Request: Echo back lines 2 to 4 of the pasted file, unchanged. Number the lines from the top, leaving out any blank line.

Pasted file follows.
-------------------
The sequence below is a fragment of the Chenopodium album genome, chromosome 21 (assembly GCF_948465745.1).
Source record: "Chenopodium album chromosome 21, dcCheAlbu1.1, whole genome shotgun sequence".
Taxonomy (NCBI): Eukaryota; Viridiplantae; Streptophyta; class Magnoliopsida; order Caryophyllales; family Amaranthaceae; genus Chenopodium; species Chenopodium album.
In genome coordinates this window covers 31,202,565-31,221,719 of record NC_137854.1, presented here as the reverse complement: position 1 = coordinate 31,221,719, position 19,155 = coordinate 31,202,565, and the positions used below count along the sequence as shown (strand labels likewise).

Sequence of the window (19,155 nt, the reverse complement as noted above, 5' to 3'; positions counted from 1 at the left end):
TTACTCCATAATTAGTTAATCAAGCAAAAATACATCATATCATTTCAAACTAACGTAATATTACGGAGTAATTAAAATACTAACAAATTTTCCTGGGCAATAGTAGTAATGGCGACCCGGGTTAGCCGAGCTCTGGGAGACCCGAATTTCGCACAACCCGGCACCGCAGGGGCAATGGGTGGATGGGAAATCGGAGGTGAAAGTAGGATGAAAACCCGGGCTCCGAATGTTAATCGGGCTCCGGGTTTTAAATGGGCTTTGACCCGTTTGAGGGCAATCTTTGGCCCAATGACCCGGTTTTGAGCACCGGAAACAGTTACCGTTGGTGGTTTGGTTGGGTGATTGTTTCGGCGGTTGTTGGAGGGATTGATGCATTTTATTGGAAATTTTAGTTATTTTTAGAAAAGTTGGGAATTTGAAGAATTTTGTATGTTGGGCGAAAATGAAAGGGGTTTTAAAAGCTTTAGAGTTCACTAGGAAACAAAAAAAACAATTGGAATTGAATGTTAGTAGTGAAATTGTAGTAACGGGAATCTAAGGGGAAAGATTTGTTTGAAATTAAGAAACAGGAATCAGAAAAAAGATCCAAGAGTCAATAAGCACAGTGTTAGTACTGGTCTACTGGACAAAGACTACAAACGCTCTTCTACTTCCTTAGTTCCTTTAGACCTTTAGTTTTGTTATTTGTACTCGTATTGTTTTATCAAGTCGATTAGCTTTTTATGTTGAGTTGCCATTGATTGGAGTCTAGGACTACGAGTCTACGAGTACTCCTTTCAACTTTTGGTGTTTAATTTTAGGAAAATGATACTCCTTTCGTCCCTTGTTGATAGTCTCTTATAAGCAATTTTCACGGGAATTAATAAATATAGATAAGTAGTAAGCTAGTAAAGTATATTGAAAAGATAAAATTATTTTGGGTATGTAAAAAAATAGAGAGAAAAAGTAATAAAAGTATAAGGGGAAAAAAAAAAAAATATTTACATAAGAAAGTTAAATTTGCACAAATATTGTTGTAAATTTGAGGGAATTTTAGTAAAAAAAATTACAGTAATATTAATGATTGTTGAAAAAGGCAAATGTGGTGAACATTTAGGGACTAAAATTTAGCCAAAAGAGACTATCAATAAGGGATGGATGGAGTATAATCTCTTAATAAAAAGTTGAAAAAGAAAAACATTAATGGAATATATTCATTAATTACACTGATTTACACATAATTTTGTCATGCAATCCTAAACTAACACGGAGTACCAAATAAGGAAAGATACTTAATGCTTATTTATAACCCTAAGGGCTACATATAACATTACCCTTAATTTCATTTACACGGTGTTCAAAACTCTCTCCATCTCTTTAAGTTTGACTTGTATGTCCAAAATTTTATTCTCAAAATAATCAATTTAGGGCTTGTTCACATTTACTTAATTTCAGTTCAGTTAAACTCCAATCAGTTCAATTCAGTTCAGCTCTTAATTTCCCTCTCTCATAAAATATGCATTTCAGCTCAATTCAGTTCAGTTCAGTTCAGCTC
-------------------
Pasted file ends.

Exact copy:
Source record: "Chenopodium album chromosome 21, dcCheAlbu1.1, whole genome shotgun sequence".
Taxonomy (NCBI): Eukaryota; Viridiplantae; Streptophyta; class Magnoliopsida; order Caryophyllales; family Amaranthaceae; genus Chenopodium; species Chenopodium album.
In genome coordinates this window covers 31,202,565-31,221,719 of record NC_137854.1, presented here as the reverse complement: position 1 = coordinate 31,221,719, position 19,155 = coordinate 31,202,565, and the positions used below count along the sequence as shown (strand labels likewise).